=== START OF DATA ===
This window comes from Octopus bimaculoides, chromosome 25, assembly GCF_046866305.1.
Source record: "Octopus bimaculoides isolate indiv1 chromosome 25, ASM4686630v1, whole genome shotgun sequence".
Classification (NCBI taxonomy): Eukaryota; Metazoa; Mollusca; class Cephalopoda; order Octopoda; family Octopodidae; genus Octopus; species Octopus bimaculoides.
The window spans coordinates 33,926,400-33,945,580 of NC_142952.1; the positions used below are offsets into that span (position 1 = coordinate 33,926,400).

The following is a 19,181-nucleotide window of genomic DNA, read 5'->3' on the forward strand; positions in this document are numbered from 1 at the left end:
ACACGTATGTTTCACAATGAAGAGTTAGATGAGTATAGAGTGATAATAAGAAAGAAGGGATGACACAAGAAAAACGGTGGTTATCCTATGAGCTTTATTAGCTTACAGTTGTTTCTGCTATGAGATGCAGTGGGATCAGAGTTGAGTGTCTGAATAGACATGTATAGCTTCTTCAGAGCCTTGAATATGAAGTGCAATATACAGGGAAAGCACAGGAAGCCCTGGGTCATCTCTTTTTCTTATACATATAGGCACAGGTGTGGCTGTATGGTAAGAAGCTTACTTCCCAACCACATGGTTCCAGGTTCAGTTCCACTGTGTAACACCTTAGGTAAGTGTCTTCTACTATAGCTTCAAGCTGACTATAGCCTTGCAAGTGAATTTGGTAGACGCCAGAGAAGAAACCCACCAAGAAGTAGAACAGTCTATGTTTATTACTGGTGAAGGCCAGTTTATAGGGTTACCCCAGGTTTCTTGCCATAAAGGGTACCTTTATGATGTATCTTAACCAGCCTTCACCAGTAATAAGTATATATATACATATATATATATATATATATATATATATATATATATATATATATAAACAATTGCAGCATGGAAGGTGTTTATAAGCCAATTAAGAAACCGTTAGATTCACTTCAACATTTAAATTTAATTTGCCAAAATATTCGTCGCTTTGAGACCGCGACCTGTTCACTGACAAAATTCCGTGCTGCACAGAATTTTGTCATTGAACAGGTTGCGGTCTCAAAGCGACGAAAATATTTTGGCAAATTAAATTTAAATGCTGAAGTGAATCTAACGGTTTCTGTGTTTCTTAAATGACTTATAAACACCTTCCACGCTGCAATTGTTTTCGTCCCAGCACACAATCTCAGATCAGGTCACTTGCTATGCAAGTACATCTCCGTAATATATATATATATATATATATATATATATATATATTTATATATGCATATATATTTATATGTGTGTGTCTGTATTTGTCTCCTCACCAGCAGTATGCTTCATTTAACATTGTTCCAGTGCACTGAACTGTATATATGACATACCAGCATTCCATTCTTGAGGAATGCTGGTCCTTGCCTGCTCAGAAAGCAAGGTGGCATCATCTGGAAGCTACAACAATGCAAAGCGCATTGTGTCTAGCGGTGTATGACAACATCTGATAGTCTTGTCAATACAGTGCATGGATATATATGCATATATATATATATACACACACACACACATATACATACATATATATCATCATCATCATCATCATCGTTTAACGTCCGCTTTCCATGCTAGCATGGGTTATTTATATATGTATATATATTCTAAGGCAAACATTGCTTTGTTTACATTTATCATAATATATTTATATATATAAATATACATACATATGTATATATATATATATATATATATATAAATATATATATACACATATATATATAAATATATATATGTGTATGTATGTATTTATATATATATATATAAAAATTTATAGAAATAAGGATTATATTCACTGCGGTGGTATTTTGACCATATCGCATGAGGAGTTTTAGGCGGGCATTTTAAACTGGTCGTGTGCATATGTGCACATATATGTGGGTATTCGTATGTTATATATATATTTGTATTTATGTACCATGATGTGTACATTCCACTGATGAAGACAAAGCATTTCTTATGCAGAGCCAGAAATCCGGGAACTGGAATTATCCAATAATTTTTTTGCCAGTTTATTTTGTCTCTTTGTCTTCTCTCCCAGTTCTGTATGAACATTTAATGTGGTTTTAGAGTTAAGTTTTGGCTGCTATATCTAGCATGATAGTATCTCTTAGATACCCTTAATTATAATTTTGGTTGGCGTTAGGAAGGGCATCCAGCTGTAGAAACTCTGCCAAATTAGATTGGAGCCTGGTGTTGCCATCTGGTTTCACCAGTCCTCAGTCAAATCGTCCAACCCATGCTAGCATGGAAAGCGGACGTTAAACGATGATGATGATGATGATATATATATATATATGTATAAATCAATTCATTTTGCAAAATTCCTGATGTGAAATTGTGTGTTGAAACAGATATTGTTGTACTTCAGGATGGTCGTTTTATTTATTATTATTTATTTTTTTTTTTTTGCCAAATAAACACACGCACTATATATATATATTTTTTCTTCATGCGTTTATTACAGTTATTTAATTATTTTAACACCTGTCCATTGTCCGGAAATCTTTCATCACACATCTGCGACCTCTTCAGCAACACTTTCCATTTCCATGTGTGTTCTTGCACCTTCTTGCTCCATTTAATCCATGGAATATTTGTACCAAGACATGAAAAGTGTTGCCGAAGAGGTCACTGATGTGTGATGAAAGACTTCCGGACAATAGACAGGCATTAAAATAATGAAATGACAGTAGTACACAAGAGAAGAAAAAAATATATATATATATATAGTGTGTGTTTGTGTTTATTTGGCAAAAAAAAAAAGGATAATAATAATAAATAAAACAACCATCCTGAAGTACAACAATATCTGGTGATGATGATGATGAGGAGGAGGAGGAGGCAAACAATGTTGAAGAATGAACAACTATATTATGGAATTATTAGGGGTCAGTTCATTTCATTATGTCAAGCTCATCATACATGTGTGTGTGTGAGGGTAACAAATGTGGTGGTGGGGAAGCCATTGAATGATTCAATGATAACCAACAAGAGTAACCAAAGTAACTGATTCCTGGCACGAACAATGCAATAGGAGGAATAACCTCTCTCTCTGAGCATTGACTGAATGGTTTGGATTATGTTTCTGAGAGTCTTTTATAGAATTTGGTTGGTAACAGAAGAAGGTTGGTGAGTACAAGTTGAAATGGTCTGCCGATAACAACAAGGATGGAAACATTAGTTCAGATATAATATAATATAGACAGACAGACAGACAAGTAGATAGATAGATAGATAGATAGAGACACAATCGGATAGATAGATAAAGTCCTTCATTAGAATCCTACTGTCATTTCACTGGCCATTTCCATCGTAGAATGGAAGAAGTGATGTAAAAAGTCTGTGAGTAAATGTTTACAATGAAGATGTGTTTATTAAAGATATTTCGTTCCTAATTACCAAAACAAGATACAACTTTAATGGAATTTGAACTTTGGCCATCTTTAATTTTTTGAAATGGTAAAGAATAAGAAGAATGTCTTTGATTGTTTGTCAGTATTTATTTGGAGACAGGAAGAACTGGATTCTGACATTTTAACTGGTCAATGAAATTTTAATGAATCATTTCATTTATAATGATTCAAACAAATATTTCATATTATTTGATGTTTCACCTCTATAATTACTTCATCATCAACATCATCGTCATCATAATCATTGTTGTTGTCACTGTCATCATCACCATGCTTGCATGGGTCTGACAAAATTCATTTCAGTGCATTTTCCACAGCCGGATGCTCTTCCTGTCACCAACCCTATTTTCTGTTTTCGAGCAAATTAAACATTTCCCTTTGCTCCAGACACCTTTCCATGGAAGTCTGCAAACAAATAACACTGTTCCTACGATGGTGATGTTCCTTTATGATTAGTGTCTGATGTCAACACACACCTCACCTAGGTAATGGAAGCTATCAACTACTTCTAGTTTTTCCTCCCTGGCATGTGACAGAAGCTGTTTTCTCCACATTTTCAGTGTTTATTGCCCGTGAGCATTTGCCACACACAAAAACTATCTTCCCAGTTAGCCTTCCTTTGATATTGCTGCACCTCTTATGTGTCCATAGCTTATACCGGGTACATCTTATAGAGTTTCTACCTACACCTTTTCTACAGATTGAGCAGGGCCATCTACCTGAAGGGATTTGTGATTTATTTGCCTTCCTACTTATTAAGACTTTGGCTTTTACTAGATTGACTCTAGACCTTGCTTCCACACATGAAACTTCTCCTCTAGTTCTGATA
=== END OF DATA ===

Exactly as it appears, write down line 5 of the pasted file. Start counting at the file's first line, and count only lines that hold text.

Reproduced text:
The following is a 19,181-nucleotide window of genomic DNA, read 5'->3' on the forward strand; positions in this document are numbered from 1 at the left end: